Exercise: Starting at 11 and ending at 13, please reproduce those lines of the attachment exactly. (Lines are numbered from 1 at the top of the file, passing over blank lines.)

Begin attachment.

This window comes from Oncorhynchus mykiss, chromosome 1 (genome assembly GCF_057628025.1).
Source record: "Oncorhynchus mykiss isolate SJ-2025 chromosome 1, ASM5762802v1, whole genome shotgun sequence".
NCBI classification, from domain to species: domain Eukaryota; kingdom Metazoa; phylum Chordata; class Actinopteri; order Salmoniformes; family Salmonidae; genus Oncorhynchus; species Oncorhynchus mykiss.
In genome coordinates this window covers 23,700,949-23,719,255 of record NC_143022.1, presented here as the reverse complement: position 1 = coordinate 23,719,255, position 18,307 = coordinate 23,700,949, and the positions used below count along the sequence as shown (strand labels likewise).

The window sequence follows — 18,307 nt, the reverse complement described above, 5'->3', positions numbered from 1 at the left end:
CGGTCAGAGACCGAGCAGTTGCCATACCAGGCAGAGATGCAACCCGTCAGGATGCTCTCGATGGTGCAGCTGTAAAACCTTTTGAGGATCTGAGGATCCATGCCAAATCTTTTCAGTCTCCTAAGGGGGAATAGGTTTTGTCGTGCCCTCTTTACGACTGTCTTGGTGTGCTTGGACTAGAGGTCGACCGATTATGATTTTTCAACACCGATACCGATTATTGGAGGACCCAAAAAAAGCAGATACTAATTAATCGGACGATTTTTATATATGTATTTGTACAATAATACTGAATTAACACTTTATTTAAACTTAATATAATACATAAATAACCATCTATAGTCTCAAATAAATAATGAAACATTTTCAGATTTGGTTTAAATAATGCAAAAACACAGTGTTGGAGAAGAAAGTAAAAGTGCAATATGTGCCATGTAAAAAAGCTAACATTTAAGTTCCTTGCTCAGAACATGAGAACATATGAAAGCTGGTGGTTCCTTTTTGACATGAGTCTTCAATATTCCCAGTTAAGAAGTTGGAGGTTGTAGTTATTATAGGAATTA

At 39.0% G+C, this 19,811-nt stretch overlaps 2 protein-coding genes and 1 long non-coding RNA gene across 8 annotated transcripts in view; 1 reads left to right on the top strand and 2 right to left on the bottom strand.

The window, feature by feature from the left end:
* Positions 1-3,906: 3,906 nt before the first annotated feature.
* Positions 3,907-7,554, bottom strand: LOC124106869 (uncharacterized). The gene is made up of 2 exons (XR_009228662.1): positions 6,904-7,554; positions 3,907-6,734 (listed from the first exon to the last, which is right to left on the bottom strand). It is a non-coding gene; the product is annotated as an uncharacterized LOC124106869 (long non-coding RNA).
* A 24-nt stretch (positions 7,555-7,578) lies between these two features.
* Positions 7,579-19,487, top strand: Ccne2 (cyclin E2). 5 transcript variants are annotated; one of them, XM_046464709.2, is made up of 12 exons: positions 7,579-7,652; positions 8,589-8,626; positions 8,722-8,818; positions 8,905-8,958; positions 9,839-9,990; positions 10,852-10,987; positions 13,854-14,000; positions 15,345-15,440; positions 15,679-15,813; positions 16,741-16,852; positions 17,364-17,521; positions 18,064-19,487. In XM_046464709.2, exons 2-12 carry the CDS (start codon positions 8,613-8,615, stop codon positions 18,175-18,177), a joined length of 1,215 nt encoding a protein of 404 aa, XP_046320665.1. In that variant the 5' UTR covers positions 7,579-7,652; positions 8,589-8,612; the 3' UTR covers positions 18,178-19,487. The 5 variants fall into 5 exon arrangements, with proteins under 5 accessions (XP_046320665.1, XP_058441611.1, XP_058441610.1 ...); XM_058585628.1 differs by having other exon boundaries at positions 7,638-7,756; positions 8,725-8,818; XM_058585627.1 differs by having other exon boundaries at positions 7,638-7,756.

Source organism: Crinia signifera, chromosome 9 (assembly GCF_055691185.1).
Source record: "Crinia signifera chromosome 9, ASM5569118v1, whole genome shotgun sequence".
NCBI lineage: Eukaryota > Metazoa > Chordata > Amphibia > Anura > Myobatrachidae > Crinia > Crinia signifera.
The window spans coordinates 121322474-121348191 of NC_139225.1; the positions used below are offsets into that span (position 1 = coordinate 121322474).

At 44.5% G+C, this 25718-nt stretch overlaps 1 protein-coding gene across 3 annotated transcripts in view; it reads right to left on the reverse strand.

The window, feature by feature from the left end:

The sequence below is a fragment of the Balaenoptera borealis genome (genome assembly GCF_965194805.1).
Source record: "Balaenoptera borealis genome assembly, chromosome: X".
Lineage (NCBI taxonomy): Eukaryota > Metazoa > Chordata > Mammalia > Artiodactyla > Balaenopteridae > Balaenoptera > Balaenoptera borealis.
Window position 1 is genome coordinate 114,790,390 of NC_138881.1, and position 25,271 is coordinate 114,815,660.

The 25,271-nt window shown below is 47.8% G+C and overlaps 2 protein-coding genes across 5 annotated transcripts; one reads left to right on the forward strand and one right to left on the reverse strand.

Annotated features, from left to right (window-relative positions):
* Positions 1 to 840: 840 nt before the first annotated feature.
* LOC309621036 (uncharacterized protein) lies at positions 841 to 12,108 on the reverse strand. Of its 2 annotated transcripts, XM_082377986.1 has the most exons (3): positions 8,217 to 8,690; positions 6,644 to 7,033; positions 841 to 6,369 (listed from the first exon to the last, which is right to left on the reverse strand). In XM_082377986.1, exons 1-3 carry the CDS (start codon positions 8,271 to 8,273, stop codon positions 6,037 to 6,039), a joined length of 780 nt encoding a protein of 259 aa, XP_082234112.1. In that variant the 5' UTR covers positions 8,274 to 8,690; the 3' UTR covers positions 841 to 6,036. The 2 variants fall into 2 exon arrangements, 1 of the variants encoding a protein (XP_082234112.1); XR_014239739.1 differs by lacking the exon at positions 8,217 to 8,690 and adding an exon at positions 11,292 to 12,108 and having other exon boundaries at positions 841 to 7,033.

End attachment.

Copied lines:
* A 24-nt stretch (positions 7,555-7,578) lies between these two features.
* Positions 7,579-19,487, top strand: Ccne2 (cyclin E2). 5 transcript variants are annotated; one of them, XM_046464709.2, is made up of 12 exons: positions 7,579-7,652; positions 8,589-8,626; positions 8,722-8,818; positions 8,905-8,958; positions 9,839-9,990; positions 10,852-10,987; positions 13,854-14,000; positions 15,345-15,440; positions 15,679-15,813; positions 16,741-16,852; positions 17,364-17,521; positions 18,064-19,487. In XM_046464709.2, exons 2-12 carry the CDS (start codon positions 8,613-8,615, stop codon positions 18,175-18,177), a joined length of 1,215 nt encoding a protein of 404 aa, XP_046320665.1. In that variant the 5' UTR covers positions 7,579-7,652; positions 8,589-8,612; the 3' UTR covers positions 18,178-19,487. The 5 variants fall into 5 exon arrangements, with proteins under 5 accessions (XP_046320665.1, XP_058441611.1, XP_058441610.1 ...); XM_058585628.1 differs by having other exon boundaries at positions 7,638-7,756; positions 8,725-8,818; XM_058585627.1 differs by having other exon boundaries at positions 7,638-7,756.

Source organism: Crinia signifera, chromosome 9 (assembly GCF_055691185.1).